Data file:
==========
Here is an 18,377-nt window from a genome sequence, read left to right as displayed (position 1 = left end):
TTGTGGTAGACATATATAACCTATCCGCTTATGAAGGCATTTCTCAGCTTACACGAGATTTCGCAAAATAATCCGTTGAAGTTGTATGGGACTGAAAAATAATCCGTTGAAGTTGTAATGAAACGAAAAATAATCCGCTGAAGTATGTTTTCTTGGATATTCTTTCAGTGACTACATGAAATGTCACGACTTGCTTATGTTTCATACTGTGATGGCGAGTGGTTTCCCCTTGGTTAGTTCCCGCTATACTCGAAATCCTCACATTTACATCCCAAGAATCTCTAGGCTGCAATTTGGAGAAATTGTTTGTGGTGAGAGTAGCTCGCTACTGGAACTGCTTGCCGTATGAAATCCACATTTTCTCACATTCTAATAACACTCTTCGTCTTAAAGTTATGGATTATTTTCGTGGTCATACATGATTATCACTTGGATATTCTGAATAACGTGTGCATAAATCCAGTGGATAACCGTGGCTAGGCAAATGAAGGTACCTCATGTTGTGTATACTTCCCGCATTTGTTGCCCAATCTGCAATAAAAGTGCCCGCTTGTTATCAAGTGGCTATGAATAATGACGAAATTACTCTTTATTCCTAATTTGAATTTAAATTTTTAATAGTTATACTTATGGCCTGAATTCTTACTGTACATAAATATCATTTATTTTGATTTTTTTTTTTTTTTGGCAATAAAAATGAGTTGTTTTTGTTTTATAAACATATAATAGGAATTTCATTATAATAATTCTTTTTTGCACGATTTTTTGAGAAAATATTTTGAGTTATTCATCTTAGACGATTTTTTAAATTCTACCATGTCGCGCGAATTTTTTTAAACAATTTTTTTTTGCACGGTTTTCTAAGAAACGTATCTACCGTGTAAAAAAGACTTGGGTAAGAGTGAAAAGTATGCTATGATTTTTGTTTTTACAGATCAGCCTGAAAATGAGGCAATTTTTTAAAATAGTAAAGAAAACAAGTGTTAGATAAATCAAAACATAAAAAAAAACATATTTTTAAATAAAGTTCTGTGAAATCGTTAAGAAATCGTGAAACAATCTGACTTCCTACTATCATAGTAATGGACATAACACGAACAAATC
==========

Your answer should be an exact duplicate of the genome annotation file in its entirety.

Here is an 18,377-nt window from a genome sequence, read left to right as displayed (position 1 = left end):
TTGTGGTAGACATATATAACCTATCCGCTTATGAAGGCATTTCTCAGCTTACACGAGATTTCGCAAAATAATCCGTTGAAGTTGTATGGGACTGAAAAATAATCCGTTGAAGTTGTAATGAAACGAAAAATAATCCGCTGAAGTATGTTTTCTTGGATATTCTTTCAGTGACTACATGAAATGTCACGACTTGCTTATGTTTCATACTGTGATGGCGAGTGGTTTCCCCTTGGTTAGTTCCCGCTATACTCGAAATCCTCACATTTACATCCCAAGAATCTCTAGGCTGCAATTTGGAGAAATTGTTTGTGGTGAGAGTAGCTCGCTACTGGAACTGCTTGCCGTATGAAATCCACATTTTCTCACATTCTAATAACACTCTTCGTCTTAAAGTTATGGATTATTTTCGTGGTCATACATGATTATCACTTGGATATTCTGAATAACGTGTGCATAAATCCAGTGGATAACCGTGGCTAGGCAAATGAAGGTACCTCATGTTGTGTATACTTCCCGCATTTGTTGCCCAATCTGCAATAAAAGTGCCCGCTTGTTATCAAGTGGCTATGAATAATGACGAAATTACTCTTTATTCCTAATTTGAATTTAAATTTTTAATAGTTATACTTATGGCCTGAATTCTTACTGTACATAAATATCATTTATTTTGATTTTTTTTTTTTTTTGGCAATAAAAATGAGTTGTTTTTGTTTTATAAACATATAATAGGAATTTCATTATAATAATTCTTTTTTGCACGATTTTTTGAGAAAATATTTTGAGTTATTCATCTTAGACGATTTTTTAAATTCTACCATGTCGCGCGAATTTTTTTAAACAATTTTTTTTTGCACGGTTTTCTAAGAAACGTATCTACCGTGTAAAAAAGACTTGGGTAAGAGTGAAAAGTATGCTATGATTTTTGTTTTTACAGATCAGCCTGAAAATGAGGCAATTTTTTAAAATAGTAAAGAAAACAAGTGTTAGATAAATCAAAACATAAAAAAAAACATATTTTTAAATAAAGTTCTGTGAAATCGTTAAGAAATCGTGAAACAATCTGACTTCCTACTATCATAGTAATGGACATAACACGAACAAATC